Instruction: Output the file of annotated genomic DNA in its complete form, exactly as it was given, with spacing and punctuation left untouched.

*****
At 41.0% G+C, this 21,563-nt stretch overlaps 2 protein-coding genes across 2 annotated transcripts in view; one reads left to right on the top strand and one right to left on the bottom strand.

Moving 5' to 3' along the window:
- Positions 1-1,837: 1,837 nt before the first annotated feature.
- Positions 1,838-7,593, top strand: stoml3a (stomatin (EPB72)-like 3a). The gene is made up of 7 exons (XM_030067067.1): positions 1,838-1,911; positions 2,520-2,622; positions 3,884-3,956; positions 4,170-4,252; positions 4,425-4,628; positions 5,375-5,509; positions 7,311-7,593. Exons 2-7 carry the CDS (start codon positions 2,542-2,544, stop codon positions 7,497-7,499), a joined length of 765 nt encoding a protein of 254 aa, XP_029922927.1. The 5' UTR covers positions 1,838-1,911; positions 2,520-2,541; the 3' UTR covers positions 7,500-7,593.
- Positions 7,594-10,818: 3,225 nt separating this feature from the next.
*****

At 41.0% G+C, this 21,563-nt stretch overlaps 2 protein-coding genes across 2 annotated transcripts in view; one reads left to right on the top strand and one right to left on the bottom strand.

Moving 5' to 3' along the window:
- Positions 1-1,837: 1,837 nt before the first annotated feature.
- Positions 1,838-7,593, top strand: stoml3a (stomatin (EPB72)-like 3a). The gene is made up of 7 exons (XM_030067067.1): positions 1,838-1,911; positions 2,520-2,622; positions 3,884-3,956; positions 4,170-4,252; positions 4,425-4,628; positions 5,375-5,509; positions 7,311-7,593. Exons 2-7 carry the CDS (start codon positions 2,542-2,544, stop codon positions 7,497-7,499), a joined length of 765 nt encoding a protein of 254 aa, XP_029922927.1. The 5' UTR covers positions 1,838-1,911; positions 2,520-2,541; the 3' UTR covers positions 7,500-7,593.
- Positions 7,594-10,818: 3,225 nt separating this feature from the next.